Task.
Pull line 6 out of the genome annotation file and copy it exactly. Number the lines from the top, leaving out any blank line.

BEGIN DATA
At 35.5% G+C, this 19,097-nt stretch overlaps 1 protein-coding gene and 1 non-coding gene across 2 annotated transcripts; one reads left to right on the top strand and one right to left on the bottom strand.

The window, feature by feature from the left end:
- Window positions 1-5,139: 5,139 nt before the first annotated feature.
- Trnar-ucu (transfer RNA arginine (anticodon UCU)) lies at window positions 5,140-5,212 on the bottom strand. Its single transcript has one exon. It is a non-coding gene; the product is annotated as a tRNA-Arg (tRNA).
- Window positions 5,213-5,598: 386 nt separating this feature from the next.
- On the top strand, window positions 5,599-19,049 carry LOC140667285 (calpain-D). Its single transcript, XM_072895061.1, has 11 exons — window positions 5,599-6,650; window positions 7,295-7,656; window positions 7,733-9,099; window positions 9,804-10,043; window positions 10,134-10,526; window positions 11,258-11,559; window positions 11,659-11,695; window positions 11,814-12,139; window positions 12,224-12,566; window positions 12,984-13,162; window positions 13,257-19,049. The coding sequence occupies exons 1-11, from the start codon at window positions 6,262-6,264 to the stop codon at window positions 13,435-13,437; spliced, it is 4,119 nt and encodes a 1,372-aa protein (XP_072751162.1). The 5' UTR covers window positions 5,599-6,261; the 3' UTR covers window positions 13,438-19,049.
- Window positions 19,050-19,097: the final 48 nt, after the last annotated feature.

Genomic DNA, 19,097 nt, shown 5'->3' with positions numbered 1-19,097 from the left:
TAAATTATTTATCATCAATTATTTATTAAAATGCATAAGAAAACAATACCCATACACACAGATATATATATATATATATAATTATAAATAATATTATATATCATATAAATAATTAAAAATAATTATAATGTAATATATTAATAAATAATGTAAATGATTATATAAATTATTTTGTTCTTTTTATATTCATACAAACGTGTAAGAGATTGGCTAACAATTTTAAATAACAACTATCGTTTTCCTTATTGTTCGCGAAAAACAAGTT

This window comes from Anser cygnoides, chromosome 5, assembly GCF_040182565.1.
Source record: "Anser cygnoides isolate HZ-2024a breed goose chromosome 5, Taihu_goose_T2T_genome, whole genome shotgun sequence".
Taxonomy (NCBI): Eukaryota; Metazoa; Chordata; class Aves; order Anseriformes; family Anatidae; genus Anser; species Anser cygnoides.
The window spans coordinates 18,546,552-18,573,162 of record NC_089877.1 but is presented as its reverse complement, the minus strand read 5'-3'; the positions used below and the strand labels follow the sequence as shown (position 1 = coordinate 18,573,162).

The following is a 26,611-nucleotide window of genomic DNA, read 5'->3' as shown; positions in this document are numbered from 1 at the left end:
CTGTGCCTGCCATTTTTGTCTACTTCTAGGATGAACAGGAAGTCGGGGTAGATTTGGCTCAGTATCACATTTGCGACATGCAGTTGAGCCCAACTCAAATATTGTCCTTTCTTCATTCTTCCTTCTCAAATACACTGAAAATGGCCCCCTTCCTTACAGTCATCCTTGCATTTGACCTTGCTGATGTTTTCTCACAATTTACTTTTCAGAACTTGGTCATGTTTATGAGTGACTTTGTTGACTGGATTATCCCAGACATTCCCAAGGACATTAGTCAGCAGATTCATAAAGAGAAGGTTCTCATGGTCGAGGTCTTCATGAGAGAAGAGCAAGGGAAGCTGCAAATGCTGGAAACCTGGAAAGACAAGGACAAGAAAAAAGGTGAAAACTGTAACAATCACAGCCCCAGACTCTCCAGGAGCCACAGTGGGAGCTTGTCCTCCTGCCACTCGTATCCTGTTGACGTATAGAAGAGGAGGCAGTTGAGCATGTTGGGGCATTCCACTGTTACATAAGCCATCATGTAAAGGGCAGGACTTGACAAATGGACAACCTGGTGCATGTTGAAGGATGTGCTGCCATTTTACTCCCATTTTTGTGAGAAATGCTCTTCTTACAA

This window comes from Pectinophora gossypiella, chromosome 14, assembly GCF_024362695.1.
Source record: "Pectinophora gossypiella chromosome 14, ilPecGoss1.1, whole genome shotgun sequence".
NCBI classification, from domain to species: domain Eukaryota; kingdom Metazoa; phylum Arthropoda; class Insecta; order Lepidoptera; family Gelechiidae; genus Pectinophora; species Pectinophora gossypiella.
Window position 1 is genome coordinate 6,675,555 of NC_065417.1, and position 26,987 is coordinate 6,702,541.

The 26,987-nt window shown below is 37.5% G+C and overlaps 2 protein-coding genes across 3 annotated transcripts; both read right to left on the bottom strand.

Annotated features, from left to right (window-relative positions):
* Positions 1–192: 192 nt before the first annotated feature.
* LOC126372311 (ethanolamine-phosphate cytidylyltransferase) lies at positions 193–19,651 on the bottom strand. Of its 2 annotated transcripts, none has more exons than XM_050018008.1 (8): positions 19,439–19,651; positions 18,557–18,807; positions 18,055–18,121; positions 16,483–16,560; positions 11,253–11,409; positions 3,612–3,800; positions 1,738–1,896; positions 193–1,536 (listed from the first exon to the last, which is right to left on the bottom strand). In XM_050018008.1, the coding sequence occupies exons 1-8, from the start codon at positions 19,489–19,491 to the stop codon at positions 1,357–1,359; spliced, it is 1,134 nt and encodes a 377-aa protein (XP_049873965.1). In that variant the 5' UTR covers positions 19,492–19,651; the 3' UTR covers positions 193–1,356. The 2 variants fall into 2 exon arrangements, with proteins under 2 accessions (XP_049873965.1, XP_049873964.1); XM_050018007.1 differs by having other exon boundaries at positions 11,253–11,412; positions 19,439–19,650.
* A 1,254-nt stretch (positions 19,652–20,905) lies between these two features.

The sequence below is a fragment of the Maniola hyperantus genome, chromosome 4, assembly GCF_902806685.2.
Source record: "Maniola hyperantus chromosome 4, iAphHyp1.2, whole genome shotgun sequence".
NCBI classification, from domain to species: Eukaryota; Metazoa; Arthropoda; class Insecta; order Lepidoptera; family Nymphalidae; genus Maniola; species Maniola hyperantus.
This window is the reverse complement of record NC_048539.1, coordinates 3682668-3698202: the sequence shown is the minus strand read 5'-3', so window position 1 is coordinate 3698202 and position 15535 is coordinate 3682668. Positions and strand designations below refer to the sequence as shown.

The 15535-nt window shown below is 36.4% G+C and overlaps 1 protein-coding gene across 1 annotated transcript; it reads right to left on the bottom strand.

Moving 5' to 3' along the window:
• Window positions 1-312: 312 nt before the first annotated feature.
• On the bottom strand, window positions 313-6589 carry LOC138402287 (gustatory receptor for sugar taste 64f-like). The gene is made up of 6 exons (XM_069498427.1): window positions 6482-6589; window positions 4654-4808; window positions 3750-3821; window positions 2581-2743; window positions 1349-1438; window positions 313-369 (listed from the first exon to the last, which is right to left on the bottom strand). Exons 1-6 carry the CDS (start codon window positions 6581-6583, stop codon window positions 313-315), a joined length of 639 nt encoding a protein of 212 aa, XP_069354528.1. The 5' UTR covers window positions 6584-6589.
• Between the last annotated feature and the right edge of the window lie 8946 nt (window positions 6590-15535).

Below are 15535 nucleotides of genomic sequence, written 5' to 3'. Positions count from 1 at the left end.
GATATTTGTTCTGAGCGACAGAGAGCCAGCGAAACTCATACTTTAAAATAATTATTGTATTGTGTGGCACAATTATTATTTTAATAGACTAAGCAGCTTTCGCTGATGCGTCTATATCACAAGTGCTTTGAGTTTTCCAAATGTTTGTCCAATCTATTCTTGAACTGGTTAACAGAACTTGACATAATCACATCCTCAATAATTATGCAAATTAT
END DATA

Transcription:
- On the top strand, window positions 5,599-19,049 carry LOC140667285 (calpain-D). Its single transcript, XM_072895061.1, has 11 exons — window positions 5,599-6,650; window positions 7,295-7,656; window positions 7,733-9,099; window positions 9,804-10,043; window positions 10,134-10,526; window positions 11,258-11,559; window positions 11,659-11,695; window positions 11,814-12,139; window positions 12,224-12,566; window positions 12,984-13,162; window positions 13,257-19,049. The coding sequence occupies exons 1-11, from the start codon at window positions 6,262-6,264 to the stop codon at window positions 13,435-13,437; spliced, it is 4,119 nt and encodes a 1,372-aa protein (XP_072751162.1). The 5' UTR covers window positions 5,599-6,261; the 3' UTR covers window positions 13,438-19,049.